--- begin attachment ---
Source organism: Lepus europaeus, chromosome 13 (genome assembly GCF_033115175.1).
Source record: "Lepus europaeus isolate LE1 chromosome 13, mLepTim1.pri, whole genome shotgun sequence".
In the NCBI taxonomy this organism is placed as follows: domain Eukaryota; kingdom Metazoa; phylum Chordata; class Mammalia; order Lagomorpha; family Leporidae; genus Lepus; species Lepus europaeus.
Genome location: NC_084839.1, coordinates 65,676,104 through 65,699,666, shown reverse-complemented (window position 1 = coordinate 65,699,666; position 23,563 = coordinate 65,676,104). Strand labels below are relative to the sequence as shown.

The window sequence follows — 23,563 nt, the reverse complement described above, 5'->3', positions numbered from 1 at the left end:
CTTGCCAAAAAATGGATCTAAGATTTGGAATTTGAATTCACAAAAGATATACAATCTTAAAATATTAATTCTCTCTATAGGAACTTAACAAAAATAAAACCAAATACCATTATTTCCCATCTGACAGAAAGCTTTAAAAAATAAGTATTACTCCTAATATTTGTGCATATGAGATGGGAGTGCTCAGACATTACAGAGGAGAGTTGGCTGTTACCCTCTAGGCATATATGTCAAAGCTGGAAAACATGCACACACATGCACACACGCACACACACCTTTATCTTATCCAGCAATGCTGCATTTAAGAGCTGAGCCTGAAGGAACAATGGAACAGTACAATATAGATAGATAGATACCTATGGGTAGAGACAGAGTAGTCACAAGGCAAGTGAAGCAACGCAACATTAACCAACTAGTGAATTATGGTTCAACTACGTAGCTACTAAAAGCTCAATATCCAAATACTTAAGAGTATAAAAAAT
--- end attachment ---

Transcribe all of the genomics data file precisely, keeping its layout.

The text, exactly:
Source organism: Lepus europaeus, chromosome 13 (genome assembly GCF_033115175.1).
Source record: "Lepus europaeus isolate LE1 chromosome 13, mLepTim1.pri, whole genome shotgun sequence".
In the NCBI taxonomy this organism is placed as follows: domain Eukaryota; kingdom Metazoa; phylum Chordata; class Mammalia; order Lagomorpha; family Leporidae; genus Lepus; species Lepus europaeus.
Genome location: NC_084839.1, coordinates 65,676,104 through 65,699,666, shown reverse-complemented (window position 1 = coordinate 65,699,666; position 23,563 = coordinate 65,676,104). Strand labels below are relative to the sequence as shown.

The window sequence follows — 23,563 nt, the reverse complement described above, 5'->3', positions numbered from 1 at the left end:
CTTGCCAAAAAATGGATCTAAGATTTGGAATTTGAATTCACAAAAGATATACAATCTTAAAATATTAATTCTCTCTATAGGAACTTAACAAAAATAAAACCAAATACCATTATTTCCCATCTGACAGAAAGCTTTAAAAAATAAGTATTACTCCTAATATTTGTGCATATGAGATGGGAGTGCTCAGACATTACAGAGGAGAGTTGGCTGTTACCCTCTAGGCATATATGTCAAAGCTGGAAAACATGCACACACATGCACACACGCACACACACCTTTATCTTATCCAGCAATGCTGCATTTAAGAGCTGAGCCTGAAGGAACAATGGAACAGTACAATATAGATAGATAGATACCTATGGGTAGAGACAGAGTAGTCACAAGGCAAGTGAAGCAACGCAACATTAACCAACTAGTGAATTATGGTTCAACTACGTAGCTACTAAAAGCTCAATATCCAAATACTTAAGAGTATAAAAAAT